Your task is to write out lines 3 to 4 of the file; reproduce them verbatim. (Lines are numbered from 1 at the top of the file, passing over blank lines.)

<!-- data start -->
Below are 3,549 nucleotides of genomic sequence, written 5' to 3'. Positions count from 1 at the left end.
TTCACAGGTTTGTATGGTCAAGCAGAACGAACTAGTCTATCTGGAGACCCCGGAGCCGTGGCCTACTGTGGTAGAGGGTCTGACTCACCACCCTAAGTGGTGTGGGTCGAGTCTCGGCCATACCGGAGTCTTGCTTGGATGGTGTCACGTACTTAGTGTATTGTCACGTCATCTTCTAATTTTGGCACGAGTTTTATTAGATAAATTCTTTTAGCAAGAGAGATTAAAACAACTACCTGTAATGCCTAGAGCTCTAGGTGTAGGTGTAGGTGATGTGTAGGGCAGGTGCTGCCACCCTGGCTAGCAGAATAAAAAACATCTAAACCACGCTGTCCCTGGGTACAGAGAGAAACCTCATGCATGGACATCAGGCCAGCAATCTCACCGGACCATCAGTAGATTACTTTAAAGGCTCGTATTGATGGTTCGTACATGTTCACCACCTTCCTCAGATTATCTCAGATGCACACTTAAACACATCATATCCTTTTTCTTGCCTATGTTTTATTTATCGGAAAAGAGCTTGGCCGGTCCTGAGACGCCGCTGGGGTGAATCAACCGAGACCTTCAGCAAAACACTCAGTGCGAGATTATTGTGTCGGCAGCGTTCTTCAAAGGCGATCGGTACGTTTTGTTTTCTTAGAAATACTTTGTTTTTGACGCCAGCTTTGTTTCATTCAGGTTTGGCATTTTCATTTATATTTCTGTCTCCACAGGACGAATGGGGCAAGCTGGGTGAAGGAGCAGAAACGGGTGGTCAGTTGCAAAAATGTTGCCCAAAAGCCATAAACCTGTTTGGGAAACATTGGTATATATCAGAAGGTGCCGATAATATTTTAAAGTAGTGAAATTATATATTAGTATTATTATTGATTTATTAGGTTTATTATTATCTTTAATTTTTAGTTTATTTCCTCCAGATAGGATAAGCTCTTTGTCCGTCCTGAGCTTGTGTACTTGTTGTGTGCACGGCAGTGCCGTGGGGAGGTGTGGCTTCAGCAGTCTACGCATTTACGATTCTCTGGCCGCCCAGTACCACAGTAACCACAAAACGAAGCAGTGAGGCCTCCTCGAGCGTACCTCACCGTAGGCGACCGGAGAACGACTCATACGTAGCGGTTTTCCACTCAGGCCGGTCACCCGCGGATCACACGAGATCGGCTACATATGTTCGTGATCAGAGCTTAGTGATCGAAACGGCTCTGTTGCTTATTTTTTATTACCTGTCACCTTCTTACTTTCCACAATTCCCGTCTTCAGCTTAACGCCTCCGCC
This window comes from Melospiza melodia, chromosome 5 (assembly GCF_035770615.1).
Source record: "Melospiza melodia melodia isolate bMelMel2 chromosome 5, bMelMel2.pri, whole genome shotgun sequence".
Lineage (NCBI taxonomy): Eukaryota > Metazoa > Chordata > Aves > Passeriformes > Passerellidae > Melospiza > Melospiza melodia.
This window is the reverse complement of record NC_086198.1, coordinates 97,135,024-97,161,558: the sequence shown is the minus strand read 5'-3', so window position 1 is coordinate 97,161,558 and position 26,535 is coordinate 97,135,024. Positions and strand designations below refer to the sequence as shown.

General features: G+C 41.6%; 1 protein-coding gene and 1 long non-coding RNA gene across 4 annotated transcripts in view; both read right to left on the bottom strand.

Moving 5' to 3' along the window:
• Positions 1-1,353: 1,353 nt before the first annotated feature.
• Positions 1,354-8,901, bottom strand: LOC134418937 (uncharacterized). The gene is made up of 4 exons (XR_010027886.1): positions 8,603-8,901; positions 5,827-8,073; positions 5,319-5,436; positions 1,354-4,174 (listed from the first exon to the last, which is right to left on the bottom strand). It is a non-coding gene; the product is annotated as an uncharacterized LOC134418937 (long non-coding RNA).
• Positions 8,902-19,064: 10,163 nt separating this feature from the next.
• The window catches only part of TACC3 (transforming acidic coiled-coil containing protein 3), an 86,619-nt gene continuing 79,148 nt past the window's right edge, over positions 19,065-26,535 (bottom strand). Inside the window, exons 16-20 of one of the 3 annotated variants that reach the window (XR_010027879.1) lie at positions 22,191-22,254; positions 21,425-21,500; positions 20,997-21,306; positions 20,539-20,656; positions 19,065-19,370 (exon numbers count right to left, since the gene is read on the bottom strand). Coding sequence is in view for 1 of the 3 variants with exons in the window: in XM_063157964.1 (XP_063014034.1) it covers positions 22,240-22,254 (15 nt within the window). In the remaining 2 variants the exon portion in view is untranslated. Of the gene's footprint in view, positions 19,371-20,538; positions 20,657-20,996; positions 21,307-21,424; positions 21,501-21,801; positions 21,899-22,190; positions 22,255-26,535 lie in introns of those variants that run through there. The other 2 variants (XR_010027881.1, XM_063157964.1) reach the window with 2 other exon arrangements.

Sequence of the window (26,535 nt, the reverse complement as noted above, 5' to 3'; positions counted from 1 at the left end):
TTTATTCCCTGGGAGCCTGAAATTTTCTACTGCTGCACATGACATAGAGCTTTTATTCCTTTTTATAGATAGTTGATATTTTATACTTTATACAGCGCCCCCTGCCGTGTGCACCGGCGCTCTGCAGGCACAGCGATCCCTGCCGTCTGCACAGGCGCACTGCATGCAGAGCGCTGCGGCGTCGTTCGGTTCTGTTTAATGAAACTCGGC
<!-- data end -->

This window comes from Melospiza melodia, chromosome 5 (assembly GCF_035770615.1).
Source record: "Melospiza melodia melodia isolate bMelMel2 chromosome 5, bMelMel2.pri, whole genome shotgun sequence".